Mainline Mayhem

Discussion in 'Irrigation' started by Kiril, Sep 29, 2007.

  1. Kiril

    Kiril LawnSite Fanatic
    Posts: 18,298

    Digging new mainline in at my house today, ran into a few problems.

    1) Attempting to get trench level with where I'm going to cut into the meter. Ended up being 30" deep at the end of the first run. I bet your jealous Rotar, a straight hand dug trench.

    2) But Oops, run into neighbors gas line. Now WTF is my neighbors gas line doing in my yard.

    3) Continue on, darn stump is right in the way

    4) Not anymore

    5) Oops, another surprise. Darn neighbors phone line is also in my yard. This one I don't think I can fix without calling phone co. 2 feet more to the right and it would have been on their property. Idiots!

    Was planing on bringing up the line to 12" depth anyhow near the house so I can put in my emergency flood shutoff valve and pre-filter, guess this means I'm going to do it at the 45 jog towards the house instead.

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  2. I'm trying to figure out your yard layout and how the neighbors stuff got in your yard. I'm assuming the first pic is from the street towards the house. The meter is at the street not the alley? It looks like you are digging in front of your house and across.
     
  3. Kiril

    Kiril LawnSite Fanatic
    Posts: 18,298

    Yes, front yard, meter at the street. First pic I'm just about standing on the sidewalk looking towards the neighbors house. The houses share a common wall, which is probably the source of confusion.
     
  4. PurpHaze

    PurpHaze LawnSite Fanatic
    Posts: 5,496

    Very confusing to have your neighbor's utilities on your property. Kind of makes you wonder where your utilities are and if they're subject to someone else having to be careful when they do work on their property.

    Does the common wall form a patio garden buffer zone between the houses or is it more like condos/duplexes?
     
  5. Kiril

    Kiril LawnSite Fanatic
    Posts: 18,298

    It's more like condo's. If you drive down the street, they all look like individual houses, but on closer inspection you see there is no backyard access from the street. It is essentially a block long house.

    Sucks having the neighbors utilities in our yard. If for some reason they need to be repaired/replaced, we get the joy of having our yard ripped up.

    Given where our utilities enter the house, they are most likely all on our property, as they should be.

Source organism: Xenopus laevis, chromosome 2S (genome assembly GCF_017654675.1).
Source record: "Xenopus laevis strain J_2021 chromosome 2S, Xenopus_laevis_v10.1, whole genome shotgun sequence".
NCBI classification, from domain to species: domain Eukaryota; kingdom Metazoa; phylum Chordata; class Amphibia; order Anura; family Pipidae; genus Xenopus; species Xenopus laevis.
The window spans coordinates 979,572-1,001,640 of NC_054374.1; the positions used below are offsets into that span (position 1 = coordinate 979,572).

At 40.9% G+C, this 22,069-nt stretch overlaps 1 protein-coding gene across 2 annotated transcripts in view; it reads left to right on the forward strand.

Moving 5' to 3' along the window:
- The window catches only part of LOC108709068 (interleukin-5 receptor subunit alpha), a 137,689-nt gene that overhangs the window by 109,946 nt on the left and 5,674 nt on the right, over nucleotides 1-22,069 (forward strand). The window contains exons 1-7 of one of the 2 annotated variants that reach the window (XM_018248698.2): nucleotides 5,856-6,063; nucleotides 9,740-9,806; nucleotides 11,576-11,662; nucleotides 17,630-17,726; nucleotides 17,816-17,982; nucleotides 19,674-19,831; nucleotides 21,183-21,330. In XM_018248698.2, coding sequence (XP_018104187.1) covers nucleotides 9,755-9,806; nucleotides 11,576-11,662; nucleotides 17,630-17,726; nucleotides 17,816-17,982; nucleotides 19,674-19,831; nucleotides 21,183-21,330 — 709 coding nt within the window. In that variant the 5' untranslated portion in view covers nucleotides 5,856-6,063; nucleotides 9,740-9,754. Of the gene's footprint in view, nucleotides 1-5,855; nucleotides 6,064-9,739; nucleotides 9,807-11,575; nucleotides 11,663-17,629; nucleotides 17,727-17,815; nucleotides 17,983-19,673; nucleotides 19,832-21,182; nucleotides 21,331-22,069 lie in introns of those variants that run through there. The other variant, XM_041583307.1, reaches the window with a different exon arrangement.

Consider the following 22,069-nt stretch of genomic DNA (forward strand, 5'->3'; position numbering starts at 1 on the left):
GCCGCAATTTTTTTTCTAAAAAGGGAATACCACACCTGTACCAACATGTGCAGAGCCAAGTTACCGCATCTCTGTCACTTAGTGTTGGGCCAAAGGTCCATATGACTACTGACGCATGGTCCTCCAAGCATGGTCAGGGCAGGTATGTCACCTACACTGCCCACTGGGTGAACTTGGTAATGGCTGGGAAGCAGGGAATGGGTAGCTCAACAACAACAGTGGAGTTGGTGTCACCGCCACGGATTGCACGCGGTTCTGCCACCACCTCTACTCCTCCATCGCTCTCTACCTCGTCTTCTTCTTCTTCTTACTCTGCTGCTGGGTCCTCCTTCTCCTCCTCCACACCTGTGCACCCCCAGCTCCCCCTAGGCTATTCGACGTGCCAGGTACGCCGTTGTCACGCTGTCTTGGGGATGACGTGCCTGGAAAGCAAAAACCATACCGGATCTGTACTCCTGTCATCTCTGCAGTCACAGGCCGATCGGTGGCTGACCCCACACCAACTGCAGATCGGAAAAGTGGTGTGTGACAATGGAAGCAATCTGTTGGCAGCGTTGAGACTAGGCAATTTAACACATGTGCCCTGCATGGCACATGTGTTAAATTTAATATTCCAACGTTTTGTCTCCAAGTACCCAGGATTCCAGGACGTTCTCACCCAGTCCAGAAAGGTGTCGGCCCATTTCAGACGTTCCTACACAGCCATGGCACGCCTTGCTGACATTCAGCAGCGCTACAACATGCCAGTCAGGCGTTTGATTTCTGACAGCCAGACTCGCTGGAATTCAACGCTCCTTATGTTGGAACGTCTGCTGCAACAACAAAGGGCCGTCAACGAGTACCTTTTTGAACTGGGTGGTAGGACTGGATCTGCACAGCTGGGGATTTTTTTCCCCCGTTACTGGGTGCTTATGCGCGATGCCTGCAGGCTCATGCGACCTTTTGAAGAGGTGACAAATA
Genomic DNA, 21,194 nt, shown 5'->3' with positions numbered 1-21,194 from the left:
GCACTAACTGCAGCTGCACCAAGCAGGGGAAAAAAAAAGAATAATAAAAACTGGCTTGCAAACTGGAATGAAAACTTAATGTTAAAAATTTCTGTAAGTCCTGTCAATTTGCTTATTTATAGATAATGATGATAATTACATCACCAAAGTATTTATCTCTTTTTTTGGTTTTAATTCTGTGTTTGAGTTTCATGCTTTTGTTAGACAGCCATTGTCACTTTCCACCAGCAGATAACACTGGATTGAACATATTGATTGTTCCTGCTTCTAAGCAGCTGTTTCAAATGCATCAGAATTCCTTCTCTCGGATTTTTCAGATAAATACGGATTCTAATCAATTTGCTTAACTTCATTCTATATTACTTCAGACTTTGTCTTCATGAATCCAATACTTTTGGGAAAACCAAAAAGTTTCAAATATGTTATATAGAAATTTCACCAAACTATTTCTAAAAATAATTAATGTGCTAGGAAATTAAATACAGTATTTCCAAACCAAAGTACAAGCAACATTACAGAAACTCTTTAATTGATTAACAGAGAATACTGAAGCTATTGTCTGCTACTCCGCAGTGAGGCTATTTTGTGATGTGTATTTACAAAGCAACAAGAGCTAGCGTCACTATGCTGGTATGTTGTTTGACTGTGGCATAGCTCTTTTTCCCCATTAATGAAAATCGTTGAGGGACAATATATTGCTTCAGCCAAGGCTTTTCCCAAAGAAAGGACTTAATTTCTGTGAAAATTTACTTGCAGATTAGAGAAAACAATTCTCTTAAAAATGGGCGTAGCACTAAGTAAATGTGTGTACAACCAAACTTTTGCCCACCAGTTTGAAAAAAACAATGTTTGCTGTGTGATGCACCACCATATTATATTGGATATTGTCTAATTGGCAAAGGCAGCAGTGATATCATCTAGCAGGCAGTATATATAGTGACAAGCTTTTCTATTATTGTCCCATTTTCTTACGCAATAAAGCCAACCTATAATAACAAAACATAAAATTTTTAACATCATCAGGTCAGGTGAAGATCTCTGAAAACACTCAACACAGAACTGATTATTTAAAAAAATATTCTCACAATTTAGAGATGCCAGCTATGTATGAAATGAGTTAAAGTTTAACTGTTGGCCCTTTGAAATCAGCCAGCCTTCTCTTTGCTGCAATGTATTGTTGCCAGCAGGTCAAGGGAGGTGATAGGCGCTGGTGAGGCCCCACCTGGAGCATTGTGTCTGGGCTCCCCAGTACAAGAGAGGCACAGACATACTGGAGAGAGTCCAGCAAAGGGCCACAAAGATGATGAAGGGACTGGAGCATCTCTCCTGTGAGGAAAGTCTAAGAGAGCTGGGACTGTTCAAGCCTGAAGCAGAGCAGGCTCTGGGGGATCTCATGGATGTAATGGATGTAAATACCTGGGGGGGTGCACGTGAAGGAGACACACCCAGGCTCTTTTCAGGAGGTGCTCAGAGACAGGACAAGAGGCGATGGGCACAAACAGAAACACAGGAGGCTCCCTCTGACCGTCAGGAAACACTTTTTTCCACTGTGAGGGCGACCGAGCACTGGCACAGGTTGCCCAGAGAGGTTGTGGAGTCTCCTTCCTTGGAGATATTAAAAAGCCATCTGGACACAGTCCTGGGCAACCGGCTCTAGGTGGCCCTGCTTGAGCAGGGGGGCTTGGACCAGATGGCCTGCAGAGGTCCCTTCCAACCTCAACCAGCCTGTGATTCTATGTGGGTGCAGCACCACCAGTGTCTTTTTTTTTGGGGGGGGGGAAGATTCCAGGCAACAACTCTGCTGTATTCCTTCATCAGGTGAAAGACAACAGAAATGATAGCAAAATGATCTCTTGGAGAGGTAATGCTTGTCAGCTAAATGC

BTW Purp, what is your most common method for sealing up nicks in the plastic gas line coating or do you just ignore them?
     
  6. PurpHaze

    PurpHaze LawnSite Fanatic
    Posts: 5,496

    Our plumbers wrap 20 mil tape around such areas.
     
  7. Kiril

    Kiril LawnSite Fanatic
    Posts: 18,298

    Interesting. I usually ignore the small nicks. I got some small nicks in the coating at the house, nothing major. Unlike some people, I stop digging when I hit something hard until I know what it is. :)

    Wonder if that 20 mil pipe wrap will work on the phone line. ;)
     
  8. PurpHaze

    PurpHaze LawnSite Fanatic
    Posts: 5,496

    I should of explained a little better. If the line is the older black pipe with "rubberized coating" they'll wrap it to aid in corrosion control of the pipe itself. If it's newer roll-out gas line it all depends on the depth of the scratch. If it's minor then they'll let it go. If it's bigger/deeper then they'll wrap it. Although this doesn't reestablish the overall integrity of the line it aids against future abrasion in that spot that might lead to potential leaks. If it's extremely bad then they'll bring a contractor in to fusion weld a repair section. Either way... use as clean backfill as possible within a few inches of the pipe so debris rubbing against the spot is minimized.
     
  9. PurpHaze

    PurpHaze LawnSite Fanatic
    Posts: 5,496

    If it's just the insulation that is nicked and all the internal wiring is intact I'd just use some good wraps of electrical tape on phone line. It's a little more pliable and easier to use on situations like this. I've seen some contractors use silicone fill first and then wrap the area. I do know that left unattended moisture may occur creating a "line buzz" on the phone. Prior to getting DSL in our area on our main phone line we had a separate phone line for our dial-up modems. We experienced buzz and disconnects directly related to moisture getting to this line. Phone company has been out twice, removed one of my best lavendar rose bushes and repaired the line in the ground to no avail. They stated that the moisture had moved its way down the sheathing and the entire line would require replacement. Fortunately DSL became available and we discontinued the second line. No problems since.
     
  10. Kiril

    Kiril LawnSite Fanatic
    Posts: 18,298

    :laugh: TIC comment. I've done alot of phone line work over the years.

    The phone line is nicked in a couple of spots, and 2 spots right into the wire itself including a broken green (best I could tell during a near dark inspection).

    Based on the sound the gas pipe made when I hit it, and given the place is 30+ years old, I'm betting wrapped black pipe. I considered for a very brief moment putting a torch to it to melt it back over the nick. ;)
     

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